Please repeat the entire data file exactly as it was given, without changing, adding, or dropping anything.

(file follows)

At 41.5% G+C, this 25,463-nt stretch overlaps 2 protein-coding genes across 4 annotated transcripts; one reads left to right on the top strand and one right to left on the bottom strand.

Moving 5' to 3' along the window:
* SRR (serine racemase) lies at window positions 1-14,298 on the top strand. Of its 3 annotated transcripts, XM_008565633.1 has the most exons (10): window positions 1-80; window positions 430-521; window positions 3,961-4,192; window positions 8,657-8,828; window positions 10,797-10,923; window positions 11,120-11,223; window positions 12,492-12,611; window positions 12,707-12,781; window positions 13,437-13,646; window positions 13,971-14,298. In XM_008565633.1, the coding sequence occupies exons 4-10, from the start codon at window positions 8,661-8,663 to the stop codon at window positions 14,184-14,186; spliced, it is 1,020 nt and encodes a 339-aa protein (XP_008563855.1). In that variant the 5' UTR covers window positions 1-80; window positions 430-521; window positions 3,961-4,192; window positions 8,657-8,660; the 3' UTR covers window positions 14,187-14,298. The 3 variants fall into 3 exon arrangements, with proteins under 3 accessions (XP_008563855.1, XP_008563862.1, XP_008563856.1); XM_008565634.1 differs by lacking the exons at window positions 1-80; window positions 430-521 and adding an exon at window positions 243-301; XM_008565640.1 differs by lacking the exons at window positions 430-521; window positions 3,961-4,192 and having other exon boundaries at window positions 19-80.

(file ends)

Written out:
At 41.5% G+C, this 25,463-nt stretch overlaps 2 protein-coding genes across 4 annotated transcripts; one reads left to right on the top strand and one right to left on the bottom strand.

Moving 5' to 3' along the window:
* SRR (serine racemase) lies at window positions 1-14,298 on the top strand. Of its 3 annotated transcripts, XM_008565633.1 has the most exons (10): window positions 1-80; window positions 430-521; window positions 3,961-4,192; window positions 8,657-8,828; window positions 10,797-10,923; window positions 11,120-11,223; window positions 12,492-12,611; window positions 12,707-12,781; window positions 13,437-13,646; window positions 13,971-14,298. In XM_008565633.1, the coding sequence occupies exons 4-10, from the start codon at window positions 8,661-8,663 to the stop codon at window positions 14,184-14,186; spliced, it is 1,020 nt and encodes a 339-aa protein (XP_008563855.1). In that variant the 5' UTR covers window positions 1-80; window positions 430-521; window positions 3,961-4,192; window positions 8,657-8,660; the 3' UTR covers window positions 14,187-14,298. The 3 variants fall into 3 exon arrangements, with proteins under 3 accessions (XP_008563855.1, XP_008563862.1, XP_008563856.1); XM_008565634.1 differs by lacking the exons at window positions 1-80; window positions 430-521 and adding an exon at window positions 243-301; XM_008565640.1 differs by lacking the exons at window positions 430-521; window positions 3,961-4,192 and having other exon boundaries at window positions 19-80.